What is Atheism?
David Robb

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[This response was modified slightly on September 27, 2001.]

From: "Positive Atheism" <editor@positiveatheism.org>
Subject: Re: PA-via_Positive_Atheism_Index
Date: Wednesday, March 22, 2000 8:10 PM

Most atheists do not "denounce, spurn, or just reject" religion, but simply remain unconvinced of religion's claims. When you begin your "research" with such extreme (and extremely false) presuppositions, you run the danger of continuing in your error and likely making some wildly erroneous conclusions and recommendations.

Simply, I am an atheist because I have never encountered an argument for the existence of gods that holds water. Many theistic arguments do not even make sense, and thus can be neither accepted nor rejected. While some atheists claim to know for a fact that there cannot be a god, I have a hard time respecting that position. It certainly is as unscientific as those who claim to know for a fact that there is a god. Most atheists, believe it or not, are barely aware of their atheism -- if at all! The vast majority of those who lack a god belief just don't care about the subject of religion and atheism: we simply don't think about the matter once we've left high school, once Mom has packed our Ayn Rand novels into a box and placed them in her attic.

True, many atheists are bitter or even outright bigoted. Positive Atheism is working very carefully to try to shine some light on this situation. Just as not every Christian is a Jerry Falwell or a Rev. Tim LaHaye, not every atheist is a Madalyn Murray O'Hair or a Jerry Billings. Most of us -- on both sides of the discussion -- are wonderful people when we are (as Mencken would say) "off duty" in our theism or lack thereof. (Mencken came up with this word-picture while describing what William Jennings Bryan was not -- an "off-duty" evangelical Christian: "But even evangelical Christians occasionally loose their belts and belch amicably; I have known some who, off duty, were very benignant.")

The best and most readable presentation of what atheism is and is not is the book Atheism: The Case Against God by George H. Smith (Prometheus books, still in print and selling very well both to atheists and to theists who wish to know the definitive modern argument for atheism). A very simple rundown of the basic arguments against theism is Douglas E. Krueger's 1999 book, What Is Atheism?: A Short Introduction. While Krueger admits that he oversimplifies his position, it is a wonderful overview of what most atheists accept and why thinking atheists reject the various arguments for the existence of gods. To struggle with the arguments themselves, you would need to spend some serious time in deep study, observation, and self-reflection.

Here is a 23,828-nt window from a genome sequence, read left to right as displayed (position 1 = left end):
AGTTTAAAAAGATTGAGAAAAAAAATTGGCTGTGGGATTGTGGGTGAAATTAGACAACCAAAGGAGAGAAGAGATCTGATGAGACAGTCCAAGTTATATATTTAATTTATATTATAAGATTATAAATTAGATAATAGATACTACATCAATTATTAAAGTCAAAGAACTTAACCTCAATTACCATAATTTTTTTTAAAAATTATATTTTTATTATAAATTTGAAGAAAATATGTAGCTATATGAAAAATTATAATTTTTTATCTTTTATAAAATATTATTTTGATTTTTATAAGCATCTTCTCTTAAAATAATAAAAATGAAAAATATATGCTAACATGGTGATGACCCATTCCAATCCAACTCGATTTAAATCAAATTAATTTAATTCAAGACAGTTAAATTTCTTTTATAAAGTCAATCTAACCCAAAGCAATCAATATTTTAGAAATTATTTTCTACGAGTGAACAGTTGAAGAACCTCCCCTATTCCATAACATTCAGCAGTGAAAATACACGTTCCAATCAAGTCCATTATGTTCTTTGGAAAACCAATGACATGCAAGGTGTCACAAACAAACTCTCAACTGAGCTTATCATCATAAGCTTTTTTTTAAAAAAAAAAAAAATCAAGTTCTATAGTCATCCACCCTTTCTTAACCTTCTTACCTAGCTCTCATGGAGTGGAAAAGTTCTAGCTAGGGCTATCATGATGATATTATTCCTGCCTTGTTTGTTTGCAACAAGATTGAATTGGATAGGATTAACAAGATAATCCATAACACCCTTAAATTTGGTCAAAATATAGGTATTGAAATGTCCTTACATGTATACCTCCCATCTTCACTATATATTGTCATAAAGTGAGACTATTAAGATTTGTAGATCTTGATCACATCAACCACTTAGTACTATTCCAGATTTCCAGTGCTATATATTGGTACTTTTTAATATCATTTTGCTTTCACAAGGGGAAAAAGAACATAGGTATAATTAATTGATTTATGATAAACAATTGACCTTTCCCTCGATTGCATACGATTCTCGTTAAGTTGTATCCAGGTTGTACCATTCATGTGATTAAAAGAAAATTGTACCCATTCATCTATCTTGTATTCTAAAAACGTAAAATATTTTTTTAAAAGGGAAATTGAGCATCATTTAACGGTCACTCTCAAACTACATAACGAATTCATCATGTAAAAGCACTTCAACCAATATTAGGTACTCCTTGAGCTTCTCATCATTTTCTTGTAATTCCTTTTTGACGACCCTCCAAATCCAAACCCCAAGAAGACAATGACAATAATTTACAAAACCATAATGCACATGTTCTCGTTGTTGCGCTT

As for modern atheism's roots, until the Age of Enlightenment had taken root in Western culture, to speak or write sympathetically about atheism meant certain death. Even then, until Charles Darwin published Origin of Species and explained the appearance of design in living organisms, atheism was not intellectually viable simply because the Argument from Design was so formidable. Before Darwin, those who would have been atheists were Deists or Spinoza-style pantheists. Edwin Hubble's confirmation of the expanding Universe further eliminated the need of a supernatural deity to explain the existence of pockets of complexity in the face of the Second Law of Thermodynamics. The Inflationary Big Bang Theory, which says that the Universe started with zero energy and today contains approximately zero energy pretty much did away with the need of supernatural intervention to explain existence. Nevertheless, any historical move away from Orthodoxy has rightly been considered one of the numerous precursors to modern atheism. Before the rise of Christendom suppressed learning in the Roman Empire, of course, atheism was very popular among the Romans, expressed most fluently by Cicero and Epicurus.

Be sure to remember that atheism (the simple lack of a god belief) is the default position as regards religion, that theism is learned. Also, theism is making the claim, the claim that a God exists; as such, it is theism which must be proved. This is called the Burden of Proof. Atheism makes no claim, but simply listens to the claims of theists and decides whether to believe those claims.

Cliff Walker
"Positive Atheism" Magazine

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